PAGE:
The God Child by Nana Oforiatta Ayim

the god childTitle: The God Child

Author: Nana Oforiatta Ayim

Genre: Literary Fiction

Publisher: Bloomsbury Circus

Published: 4th February 2020

Format: Paperback

Pages: 256

Price: $26.99

Synopsis: Maya grows up in Germany knowing that her parents are different: from one another, and from the rest of the world. Her reserved, studious father is distant; and her beautiful, volatile mother is a whirlwind, with a penchant for lavish shopping sprees and a mesmerising power for spinning stories of the family’s former glory – of what was had, and what was lost.

And then Kojo arrives one Christmas, like an annunciation: Maya’s cousin, and her mother’s godson. Kojo has a way with words – a way of talking about Ghana, and empire, and what happens when a country’s treasures are spirited away by colonialists. For the first time, Maya has someone who can help her understand why exile has made her parents the way they are. But then Maya and Kojo are separated, shuttled off to school in England, where they come face to face with the maddening rituals of Empire.

Returning to Ghana as a young woman, Maya is reunited with her powerful but increasingly troubled cousin. Her homecoming will set off an exorcism of their family and country’s strangest, darkest demons. It is in this destruction’s wake that Maya realises her own purpose: to tell the story of her mother, her cousin, their land and their loss, on her own terms, in her own voice.

~*~

Moving between Ghana, England and Germany across five parts, and told through Maya’s eyes, The God Child is a debut novel from Ghanaian author, Nana Oforiatta Ayim. Maya has grown up in Germany. She knows her parents are different, on many levels. They make her aware of it, in their own ways, and society does. Her mother is a spinner of stories of former glory that those around them do not believe yet Maya lives with these stories and it would seem, doesn’t always actively question them, though she may want to, as I felt she was quite a practical character in some ways, but like her mother in other ways. She is still a child when her cousin, Kojo comes to live with them one Christmas. Soon, the family is split – it seems Maya’s parents separate, though like many things, this is not spelled out so readers have to infer and guess what happened, and Kojo and Maya are sent to school in England.

In England, Maya and Kojo attend school – until a turning point send the family back to Ghana, and years later, Maya returns – and this is the turning point – where everything changes and comes full circle to the opening chapter.

From the first few pages, we know that something big happens in Maya’s family – something that tears them apart and changes Maya forever. From there, she flicks back to her childhood, moving through it in what feels like a chronological way, and the story feels as though it is set in the eighties or nineties at least – based on the presence of cars but the lack of technology we are familiar with are not present, giving it a sense of class as well as race – and perhaps hints at ideas of what matters on a human level that we can recognise in many people – for a variety of reasons. Maya’s journey is interesting as she grapples with her three identities – Ghanaian, German and English – and how she navigates this between the expectations of her mother and her mother’s stories and traditions, as well as those of her Ghanaian family that come through in later parts, and who she is within the context of how she has grown up and what she has been exposed to. It shows that identity is complicated in a myriad of ways, and for some people, caught between two very different cultures and nations, can be fraught or confusing.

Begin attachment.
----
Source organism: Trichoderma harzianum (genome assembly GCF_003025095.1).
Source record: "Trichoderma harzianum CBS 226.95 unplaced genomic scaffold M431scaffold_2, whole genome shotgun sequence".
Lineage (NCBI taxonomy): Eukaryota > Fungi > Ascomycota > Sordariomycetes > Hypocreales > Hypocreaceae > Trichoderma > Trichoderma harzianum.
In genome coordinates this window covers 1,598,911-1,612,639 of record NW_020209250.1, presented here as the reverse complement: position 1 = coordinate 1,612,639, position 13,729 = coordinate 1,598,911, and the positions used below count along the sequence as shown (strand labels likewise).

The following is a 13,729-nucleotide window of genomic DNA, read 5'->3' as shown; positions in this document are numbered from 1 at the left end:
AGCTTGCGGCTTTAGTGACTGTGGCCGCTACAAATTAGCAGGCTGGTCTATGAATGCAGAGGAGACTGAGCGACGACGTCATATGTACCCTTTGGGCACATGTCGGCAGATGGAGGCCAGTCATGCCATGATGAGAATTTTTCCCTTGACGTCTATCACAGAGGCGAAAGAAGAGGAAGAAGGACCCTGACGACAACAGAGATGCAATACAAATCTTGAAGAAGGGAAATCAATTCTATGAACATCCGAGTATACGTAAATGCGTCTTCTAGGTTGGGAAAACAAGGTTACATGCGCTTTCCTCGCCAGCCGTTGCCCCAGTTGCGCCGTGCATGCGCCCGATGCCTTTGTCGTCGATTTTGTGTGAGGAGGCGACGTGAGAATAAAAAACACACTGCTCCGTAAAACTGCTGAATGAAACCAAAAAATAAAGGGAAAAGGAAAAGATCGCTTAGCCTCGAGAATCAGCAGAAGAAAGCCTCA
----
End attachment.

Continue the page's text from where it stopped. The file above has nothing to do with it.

Categorising this for my tags and blog was difficult – it didn’t have a feel of any genre – other than what is called Literary Fiction – which is often seen as better than genre fiction, but can also be a lot more conceptual or character driven – so it’s not something I read a lot of. However, this one definitely had a clear plot, even though at times I felt like it jumped a bit or didn’t state things clearly – the inferring between the lines seems to be a characteristic of literary fiction.

What I did find interesting about this book was the way it dealt with diversity and navigating life across three different countries whilst discovering your identity. Maya was an intriguing character to follow, and I wanted to know more – about the gaps that weren’t always filled in but at the same time, I can see why some bits were left out and it will work for those who want to read this and enjoy literary fiction. It had some really good and insightful points, and I hope there are many out there who will enjoy it.

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